- For half a century, bankers and venture capitalists have been told that they are the only ones who matter, that companies exist solely to deliver the biggest possible return to them. That’s the gospel of shareholder capitalism, the doctrine created by Milton Friedman.
- CEOs, under pressure from management consultants, business gurus, and academics, push employees beyond their limits.
You would think that tech companies and startups would be a great place to work but that’s not the case. Most people who work in new tech fear that they might lose their jobs. People who live with the uncertainty and dread of losing a job end up suffering even more psychological harm than people who just get fired. Low job security correlates with all sorts of problems, including higher rates of depression and suicidal thoughts. Unfortunately, nearly half of us now live with that stress.
Henry Ford, in his 1928 autobiography, My Life and Work, declares that creating jobs and providing as many people as possible with the chance to make a good living was the whole point of building his company. It wasn’t about money, and it wasn’t even about cars — it was about people. Ford built a trade school where kids apprenticed and once had his executives make up a list of jobs that could be done by disabled people, so that he could create work for them.
Today that is ancient history.
“If you treat people the way you’d like to be treated, if you praise them, and thank them, what a surprise! They do a good job on the whole.” However, you can’t do any of that stuff when you’re a venture-funded company. The venture capitalist investors would not allow it. Once you go public, Wall Street won’t tolerate it, either. [inlinetweet prefix=”” tweeter=”” suffix=””]For half a century, bankers and venture capitalists have been told that they are the only ones who matter, that companies exist solely to deliver the biggest possible return to them. That’s the gospel of shareholder capitalism, the doctrine created by Milton Friedman.[/inlinetweet]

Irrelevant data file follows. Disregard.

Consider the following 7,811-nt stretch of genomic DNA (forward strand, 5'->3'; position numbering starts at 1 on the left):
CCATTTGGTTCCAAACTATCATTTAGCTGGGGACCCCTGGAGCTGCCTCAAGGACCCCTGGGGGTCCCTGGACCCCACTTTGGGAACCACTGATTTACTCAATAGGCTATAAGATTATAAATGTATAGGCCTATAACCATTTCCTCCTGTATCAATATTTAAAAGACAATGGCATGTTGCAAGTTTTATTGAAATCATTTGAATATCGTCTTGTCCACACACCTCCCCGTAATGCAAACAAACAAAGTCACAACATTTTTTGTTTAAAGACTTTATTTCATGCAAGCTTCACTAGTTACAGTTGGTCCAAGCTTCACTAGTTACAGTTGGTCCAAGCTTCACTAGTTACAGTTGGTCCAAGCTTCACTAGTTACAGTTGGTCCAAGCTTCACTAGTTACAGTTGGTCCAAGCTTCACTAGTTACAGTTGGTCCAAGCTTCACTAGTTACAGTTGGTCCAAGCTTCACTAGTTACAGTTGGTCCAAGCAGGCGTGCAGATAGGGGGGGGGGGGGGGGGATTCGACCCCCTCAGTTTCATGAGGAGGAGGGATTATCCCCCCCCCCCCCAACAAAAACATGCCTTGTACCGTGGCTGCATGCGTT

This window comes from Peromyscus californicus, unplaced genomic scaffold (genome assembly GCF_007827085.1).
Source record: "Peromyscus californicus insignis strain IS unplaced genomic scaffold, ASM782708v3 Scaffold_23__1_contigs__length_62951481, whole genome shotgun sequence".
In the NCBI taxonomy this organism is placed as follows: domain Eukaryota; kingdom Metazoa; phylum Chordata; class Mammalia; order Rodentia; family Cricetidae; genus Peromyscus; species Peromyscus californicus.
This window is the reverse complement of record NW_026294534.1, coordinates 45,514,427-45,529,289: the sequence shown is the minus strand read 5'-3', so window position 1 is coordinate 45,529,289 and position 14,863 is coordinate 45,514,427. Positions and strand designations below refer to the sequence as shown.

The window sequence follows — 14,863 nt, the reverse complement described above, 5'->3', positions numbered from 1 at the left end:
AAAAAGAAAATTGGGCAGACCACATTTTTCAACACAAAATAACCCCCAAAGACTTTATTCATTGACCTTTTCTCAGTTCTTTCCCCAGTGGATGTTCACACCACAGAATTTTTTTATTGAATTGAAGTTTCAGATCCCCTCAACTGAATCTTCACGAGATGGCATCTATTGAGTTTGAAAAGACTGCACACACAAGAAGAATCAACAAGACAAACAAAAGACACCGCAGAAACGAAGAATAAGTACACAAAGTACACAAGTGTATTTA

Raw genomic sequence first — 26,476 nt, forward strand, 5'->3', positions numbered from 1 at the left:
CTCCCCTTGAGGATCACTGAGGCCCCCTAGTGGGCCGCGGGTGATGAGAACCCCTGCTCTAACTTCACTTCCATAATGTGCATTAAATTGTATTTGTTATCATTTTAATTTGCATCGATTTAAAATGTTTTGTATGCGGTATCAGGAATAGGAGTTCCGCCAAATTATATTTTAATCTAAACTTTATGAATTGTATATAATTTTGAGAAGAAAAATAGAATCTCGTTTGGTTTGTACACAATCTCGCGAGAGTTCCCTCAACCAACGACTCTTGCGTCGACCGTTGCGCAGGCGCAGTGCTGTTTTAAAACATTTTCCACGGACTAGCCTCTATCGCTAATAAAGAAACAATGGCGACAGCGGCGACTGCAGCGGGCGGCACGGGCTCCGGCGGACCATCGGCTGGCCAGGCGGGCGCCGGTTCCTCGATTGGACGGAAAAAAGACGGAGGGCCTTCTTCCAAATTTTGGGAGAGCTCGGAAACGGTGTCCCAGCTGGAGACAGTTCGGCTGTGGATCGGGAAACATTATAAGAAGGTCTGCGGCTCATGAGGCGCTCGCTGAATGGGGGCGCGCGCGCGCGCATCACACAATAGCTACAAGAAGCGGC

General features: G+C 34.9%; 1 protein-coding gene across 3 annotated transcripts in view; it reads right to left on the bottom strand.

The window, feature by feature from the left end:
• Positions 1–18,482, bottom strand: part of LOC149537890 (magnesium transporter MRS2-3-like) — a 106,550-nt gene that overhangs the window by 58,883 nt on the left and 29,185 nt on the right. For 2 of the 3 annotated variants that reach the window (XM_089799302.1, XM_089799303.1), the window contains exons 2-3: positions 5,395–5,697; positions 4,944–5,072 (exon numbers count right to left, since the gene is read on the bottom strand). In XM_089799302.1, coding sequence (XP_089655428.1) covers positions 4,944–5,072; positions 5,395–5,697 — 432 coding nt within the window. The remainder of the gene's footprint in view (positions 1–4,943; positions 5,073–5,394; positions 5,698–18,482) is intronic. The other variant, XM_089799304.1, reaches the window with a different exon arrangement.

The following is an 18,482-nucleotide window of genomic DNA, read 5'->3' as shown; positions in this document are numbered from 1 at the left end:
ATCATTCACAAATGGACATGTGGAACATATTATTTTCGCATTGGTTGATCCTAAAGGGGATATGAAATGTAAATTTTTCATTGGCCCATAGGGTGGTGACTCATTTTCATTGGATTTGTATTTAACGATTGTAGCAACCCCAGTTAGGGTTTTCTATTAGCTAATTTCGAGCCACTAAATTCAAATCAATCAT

What about the great places to work? Most of these legends are not publicly traded. They are privately held or owned by employees.[inlinetweet prefix=”” tweeter=”” suffix=””] If there exists a connection between being publicly traded and having unhappy workers, it is probably because IPOs enrich a few people at the top, but don’t do much for everyone else, and because once you go public Wall Street starts pushing management to take stuff away from employees in order to boost returns to investors.[/inlinetweet]
Brands haven’t realized that unhappy employees can lead to an erosion of market share as well sales and profits. Not making an effort to retain talented people is costing companies a lot in this economy, but they don’t seem to care. Here’s a great example.
A Delta airlines employee won’t allow a Delta Platinum customer on an earlier flight, even though there are seats available because of the price difference in flights. The customer, who travels more than 160,000 miles a year decides that she is never going to fly Delta again and has since given all her business to a competitor.
A marketing VP is being questioned about the effectiveness of a new marketing campaign. Rather than approach the push-back with facts he decides that some people under him didn’t do a good job of “selling” the strategy and puts three people on a performance plan. Within a month, two people quit and the third has requested a new position in a different department. He quickly replaces them with new people who take up to 90 days to become familiar with the company culture enough to be effective. In the meantime market share trends down and the sales force says that “marketing is out of touch” with their needs.
You would think experiences like this are rare, but they happen too often. Amazon, in my opinion, is going to have a hard time staying on top because Bezos treats employees like just a cost entry.
Perhaps if we treat people like family instead of team members we’ll understand the benefit.